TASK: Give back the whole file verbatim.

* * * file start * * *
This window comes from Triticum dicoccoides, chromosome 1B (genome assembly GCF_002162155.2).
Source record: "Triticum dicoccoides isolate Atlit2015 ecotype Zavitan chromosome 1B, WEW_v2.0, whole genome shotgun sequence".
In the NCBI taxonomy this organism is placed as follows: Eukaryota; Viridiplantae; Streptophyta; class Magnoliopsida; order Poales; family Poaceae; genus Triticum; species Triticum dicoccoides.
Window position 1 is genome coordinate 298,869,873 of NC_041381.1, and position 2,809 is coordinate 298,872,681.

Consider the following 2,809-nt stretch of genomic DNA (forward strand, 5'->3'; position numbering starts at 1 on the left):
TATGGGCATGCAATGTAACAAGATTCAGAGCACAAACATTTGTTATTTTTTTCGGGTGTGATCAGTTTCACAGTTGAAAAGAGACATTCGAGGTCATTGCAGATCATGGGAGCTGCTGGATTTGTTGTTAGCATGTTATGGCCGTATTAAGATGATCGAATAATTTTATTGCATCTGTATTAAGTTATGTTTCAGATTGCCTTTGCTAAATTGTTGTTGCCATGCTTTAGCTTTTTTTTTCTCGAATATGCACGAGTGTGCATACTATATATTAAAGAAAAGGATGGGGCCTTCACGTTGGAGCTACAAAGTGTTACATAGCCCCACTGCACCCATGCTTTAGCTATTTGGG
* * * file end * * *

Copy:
This window comes from Triticum dicoccoides, chromosome 1B (genome assembly GCF_002162155.2).
Source record: "Triticum dicoccoides isolate Atlit2015 ecotype Zavitan chromosome 1B, WEW_v2.0, whole genome shotgun sequence".
In the NCBI taxonomy this organism is placed as follows: Eukaryota; Viridiplantae; Streptophyta; class Magnoliopsida; order Poales; family Poaceae; genus Triticum; species Triticum dicoccoides.
Window position 1 is genome coordinate 298,869,873 of NC_041381.1, and position 2,809 is coordinate 298,872,681.

Consider the following 2,809-nt stretch of genomic DNA (forward strand, 5'->3'; position numbering starts at 1 on the left):
TATGGGCATGCAATGTAACAAGATTCAGAGCACAAACATTTGTTATTTTTTTCGGGTGTGATCAGTTTCACAGTTGAAAAGAGACATTCGAGGTCATTGCAGATCATGGGAGCTGCTGGATTTGTTGTTAGCATGTTATGGCCGTATTAAGATGATCGAATAATTTTATTGCATCTGTATTAAGTTATGTTTCAGATTGCCTTTGCTAAATTGTTGTTGCCATGCTTTAGCTTTTTTTTTCTCGAATATGCACGAGTGTGCATACTATATATTAAAGAAAAGGATGGGGCCTTCACGTTGGAGCTACAAAGTGTTACATAGCCCCACTGCACCCATGCTTTAGCTATTTGGG